Coronavirus Roundup: Transportation and Agriculture Secretaries Discuss Telework; OMB Advises Agencies on Good Stewardship of Relief Funds
Open the Government, a nonpartisan coalition seeking to make the government more transparent and accountable, issued a report on Monday about challenges to government transparency during the pandemic, particularly with Freedom of Information Act requests. “Agencies such as the State Department, Office of Legal Counsel, Department of Health and Human Services, Federal Bureau of Investigation, Customs and Border Protection, Food and Drug Administration, Environmental Protection Agency, etc. blocked access to information, failing to honor expedited processing for coronavirus-related requests, even after granting the requests in the first place,” said the organization. Also, the Centers for Disease Control and Prevention “inappropriately rejected standard FOIA requests, claiming requests were ‘too vague’ or ‘too broad’ in scope – a recurring theme for denials.”
There are several recommendations at the end of the report to reform FOIA law and encourage transparency at the agencies. Here are some of the other recent headlines from over the weekend and today that you might have missed.
AstraZeneca announced on Monday that its vaccine––that it developed with the University of Oxford––is 79% effective and there aren’t any safety concerns, following a large clinical trial in the United States, Chile and Peru. The company will continue to analyze the data and plans to apply for emergency use authorization from the Food and Drug Administration “in the coming weeks.” The U.S. Biomedical Advanced Research and Development Authority and National Institutes of Health provided funding for the trial.
Several European countries recently paused their rollouts of the vaccine due to concerns of blood clots, but the European Medicines Agency determined last week the benefits outweigh the risks, Stat News reported on Monday. Also the new study “did not see a specific type of clot in blood vessels near the brain that the [European Medicines Agency] said might be associated with the vaccine. However, this type of clot, called a cerebral venous sinus thrombosis, is so rare it might not be expected to occur in even a large clinical trial.”
The Office of Management and Budget sent a memo to agencies on Friday on how to effectively implement the American Rescue Plan while also ensuring good stewardship of taxpayer funds. It says agencies should “use existing financial transparency and accountability mechanisms established by OMB” in April 2020. It also outlines actions for equity, payment integrity and compliance with oversight bodies.
Pete Buttigieg, Transportation secretary, published an article in The Wall Street Journal on Saturday about the lessons and challenges of telework during the pandemic. “I’m among the Americans who have learned some surprising lessons of telework: that a video meeting can be less intimate than a phone call, that not commuting to work can be strangely exhausting, and that having more time doesn’t mean getting more done,” he wrote. “Ultimately, I learned how little of what we have to tell each other is communicated in words, even in word-heavy disciplines like politics and academia.”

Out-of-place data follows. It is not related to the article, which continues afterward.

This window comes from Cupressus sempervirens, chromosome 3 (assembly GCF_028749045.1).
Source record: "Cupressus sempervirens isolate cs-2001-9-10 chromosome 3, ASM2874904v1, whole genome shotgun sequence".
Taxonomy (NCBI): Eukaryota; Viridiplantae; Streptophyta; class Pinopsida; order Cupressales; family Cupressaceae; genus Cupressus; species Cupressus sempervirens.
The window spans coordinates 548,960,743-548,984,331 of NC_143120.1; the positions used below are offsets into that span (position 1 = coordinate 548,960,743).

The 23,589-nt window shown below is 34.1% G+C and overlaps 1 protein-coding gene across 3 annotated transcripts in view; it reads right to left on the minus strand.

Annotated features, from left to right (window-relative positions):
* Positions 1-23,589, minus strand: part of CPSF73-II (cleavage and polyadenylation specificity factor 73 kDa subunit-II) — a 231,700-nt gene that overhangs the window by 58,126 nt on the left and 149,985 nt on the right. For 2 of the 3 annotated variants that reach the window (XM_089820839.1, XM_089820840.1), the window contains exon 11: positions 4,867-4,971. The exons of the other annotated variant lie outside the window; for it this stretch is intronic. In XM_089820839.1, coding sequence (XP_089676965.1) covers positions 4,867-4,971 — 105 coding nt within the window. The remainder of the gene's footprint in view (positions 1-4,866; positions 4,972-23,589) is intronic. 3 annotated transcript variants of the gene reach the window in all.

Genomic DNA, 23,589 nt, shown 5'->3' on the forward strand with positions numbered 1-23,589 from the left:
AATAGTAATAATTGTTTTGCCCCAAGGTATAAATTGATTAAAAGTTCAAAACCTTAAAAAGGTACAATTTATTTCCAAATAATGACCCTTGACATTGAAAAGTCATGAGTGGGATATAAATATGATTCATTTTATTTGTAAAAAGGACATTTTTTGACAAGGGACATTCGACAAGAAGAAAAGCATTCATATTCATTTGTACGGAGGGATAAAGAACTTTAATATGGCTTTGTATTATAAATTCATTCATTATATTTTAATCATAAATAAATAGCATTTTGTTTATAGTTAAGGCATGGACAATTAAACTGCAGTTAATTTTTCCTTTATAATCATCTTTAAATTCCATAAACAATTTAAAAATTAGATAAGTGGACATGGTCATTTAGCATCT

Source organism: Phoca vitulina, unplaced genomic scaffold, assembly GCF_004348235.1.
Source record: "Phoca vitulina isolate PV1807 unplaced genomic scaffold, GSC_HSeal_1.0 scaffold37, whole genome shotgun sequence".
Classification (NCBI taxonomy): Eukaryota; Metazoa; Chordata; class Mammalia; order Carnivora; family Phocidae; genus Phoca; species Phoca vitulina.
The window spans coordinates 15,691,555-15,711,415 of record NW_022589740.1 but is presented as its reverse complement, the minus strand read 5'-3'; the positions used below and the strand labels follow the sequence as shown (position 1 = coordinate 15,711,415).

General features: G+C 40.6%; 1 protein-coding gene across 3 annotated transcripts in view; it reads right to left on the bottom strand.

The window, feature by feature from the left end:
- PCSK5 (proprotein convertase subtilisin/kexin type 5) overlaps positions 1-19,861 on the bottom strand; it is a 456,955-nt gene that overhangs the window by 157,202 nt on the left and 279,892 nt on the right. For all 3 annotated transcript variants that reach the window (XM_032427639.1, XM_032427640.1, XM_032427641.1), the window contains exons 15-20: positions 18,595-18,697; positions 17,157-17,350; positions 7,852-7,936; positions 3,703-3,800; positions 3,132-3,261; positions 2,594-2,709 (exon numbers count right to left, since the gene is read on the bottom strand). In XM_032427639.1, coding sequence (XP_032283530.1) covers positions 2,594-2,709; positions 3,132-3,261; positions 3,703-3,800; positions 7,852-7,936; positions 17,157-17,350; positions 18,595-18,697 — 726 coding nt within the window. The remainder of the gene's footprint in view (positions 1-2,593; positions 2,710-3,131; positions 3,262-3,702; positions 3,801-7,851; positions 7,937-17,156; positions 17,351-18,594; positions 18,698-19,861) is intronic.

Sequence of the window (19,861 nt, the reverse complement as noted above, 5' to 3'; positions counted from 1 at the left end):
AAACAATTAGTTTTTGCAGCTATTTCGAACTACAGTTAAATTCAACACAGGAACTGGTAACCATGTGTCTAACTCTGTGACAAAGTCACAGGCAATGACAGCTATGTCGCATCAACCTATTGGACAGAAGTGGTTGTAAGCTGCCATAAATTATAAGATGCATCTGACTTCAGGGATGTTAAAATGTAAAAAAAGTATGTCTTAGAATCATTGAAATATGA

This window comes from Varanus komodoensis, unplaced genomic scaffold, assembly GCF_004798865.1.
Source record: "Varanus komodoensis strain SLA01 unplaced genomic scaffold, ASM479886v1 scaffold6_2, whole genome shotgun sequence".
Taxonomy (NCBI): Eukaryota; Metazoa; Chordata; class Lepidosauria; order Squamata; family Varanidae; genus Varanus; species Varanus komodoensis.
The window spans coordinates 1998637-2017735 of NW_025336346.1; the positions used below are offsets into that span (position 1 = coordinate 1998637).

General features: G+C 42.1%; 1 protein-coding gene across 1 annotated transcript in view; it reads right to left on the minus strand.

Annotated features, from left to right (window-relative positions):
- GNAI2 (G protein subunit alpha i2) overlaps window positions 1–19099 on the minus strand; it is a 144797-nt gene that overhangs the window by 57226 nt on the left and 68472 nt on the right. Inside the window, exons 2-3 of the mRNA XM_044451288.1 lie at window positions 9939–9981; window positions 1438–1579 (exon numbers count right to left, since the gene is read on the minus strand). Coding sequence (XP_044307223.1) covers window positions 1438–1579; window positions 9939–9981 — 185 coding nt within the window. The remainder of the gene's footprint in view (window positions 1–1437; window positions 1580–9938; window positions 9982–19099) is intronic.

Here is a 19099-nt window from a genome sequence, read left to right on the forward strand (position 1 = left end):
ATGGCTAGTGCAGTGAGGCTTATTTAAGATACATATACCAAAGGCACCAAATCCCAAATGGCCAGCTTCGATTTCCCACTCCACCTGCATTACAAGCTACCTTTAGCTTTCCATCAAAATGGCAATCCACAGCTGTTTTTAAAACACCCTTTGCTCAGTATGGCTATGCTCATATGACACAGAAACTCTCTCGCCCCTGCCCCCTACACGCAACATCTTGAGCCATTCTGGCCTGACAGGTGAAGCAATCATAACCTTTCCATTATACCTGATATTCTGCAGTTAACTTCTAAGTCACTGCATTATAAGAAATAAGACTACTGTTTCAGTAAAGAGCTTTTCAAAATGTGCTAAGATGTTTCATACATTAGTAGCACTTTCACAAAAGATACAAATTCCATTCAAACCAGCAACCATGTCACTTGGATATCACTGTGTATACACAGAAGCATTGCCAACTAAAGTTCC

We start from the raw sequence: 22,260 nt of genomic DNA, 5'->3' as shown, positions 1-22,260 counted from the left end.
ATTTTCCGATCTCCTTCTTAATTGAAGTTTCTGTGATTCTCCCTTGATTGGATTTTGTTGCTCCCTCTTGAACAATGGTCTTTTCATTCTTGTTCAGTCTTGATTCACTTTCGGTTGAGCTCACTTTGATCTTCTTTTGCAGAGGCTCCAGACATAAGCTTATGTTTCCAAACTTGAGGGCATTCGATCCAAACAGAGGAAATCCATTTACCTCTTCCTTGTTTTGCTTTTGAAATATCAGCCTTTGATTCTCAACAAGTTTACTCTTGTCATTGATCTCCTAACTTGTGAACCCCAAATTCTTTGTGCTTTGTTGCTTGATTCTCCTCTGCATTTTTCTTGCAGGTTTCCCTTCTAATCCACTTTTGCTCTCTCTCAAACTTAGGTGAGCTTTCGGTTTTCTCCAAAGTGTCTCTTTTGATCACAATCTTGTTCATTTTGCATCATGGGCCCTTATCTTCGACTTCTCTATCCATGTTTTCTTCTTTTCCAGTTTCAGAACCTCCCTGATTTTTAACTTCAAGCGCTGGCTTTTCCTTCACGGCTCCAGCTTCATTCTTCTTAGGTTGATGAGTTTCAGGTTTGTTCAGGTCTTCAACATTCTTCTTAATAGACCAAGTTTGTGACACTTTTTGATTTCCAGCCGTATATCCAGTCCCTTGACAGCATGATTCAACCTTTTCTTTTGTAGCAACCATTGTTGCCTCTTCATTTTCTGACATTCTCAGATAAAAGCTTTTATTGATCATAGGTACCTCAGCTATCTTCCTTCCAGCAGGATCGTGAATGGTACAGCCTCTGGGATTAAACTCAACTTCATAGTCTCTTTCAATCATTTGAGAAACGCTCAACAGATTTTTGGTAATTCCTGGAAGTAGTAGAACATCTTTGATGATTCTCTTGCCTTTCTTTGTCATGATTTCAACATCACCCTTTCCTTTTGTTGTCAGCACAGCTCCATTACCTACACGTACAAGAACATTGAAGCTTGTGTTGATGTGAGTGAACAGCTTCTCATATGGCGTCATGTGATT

Tom Vilsack, Agriculture secretary, launched an agency-wide review to determine what positions could be completely virtual after the pandemic, Federal News Network reported. In a memo, obtained by the outlet, he said, the change in 2018 that severely restricted telework “had significant negative impacts on employee morale and retention.”
Most of President Biden’s senior aides won’t qualify for relief payments under the new stimulus package, according to new financial disclosures, The Associated Press reported on Saturday.
HHS Secretary Xavier Becerra brought on Kristina Schake to be counselor for strategic communications, leading the agency’s public education campaign on the pandemic, Politico reported on Monday. She was previously global communications director for Instagram, communications director for former First Lady Michelle Obama and deputy communications director for Hillary Clinton’s 2016 presidential campaign.
Demetre Daskalakis, former director of the Centers for Disease Control and Prevention division on HIV/AIDS prevention, is taking on a newly established role to lead the agency’s vaccine equity efforts, The Washington Post reported on Friday.
Following the killing of eight people last week in Georgia, including six Asian American women, Biden on Friday asked Congress to pass the “COVID Hate Crimes Act.” He said in a statement: “While we do not yet know motive, as I said last week, we condemn in the strongest possible terms the ongoing crisis of gender-based and anti-Asian violence that has long plagued our nation. [The act] would expedite the federal government’s response to the rise of hate crimes exacerbated during the pandemic, support state and local governments to improve hate crimes reporting, and ensure that hate crimes information is more accessible to Asian American communities.”
Upcoming: White House Press Secretary Jen Psaki will give a briefing at 12:30 p.m.
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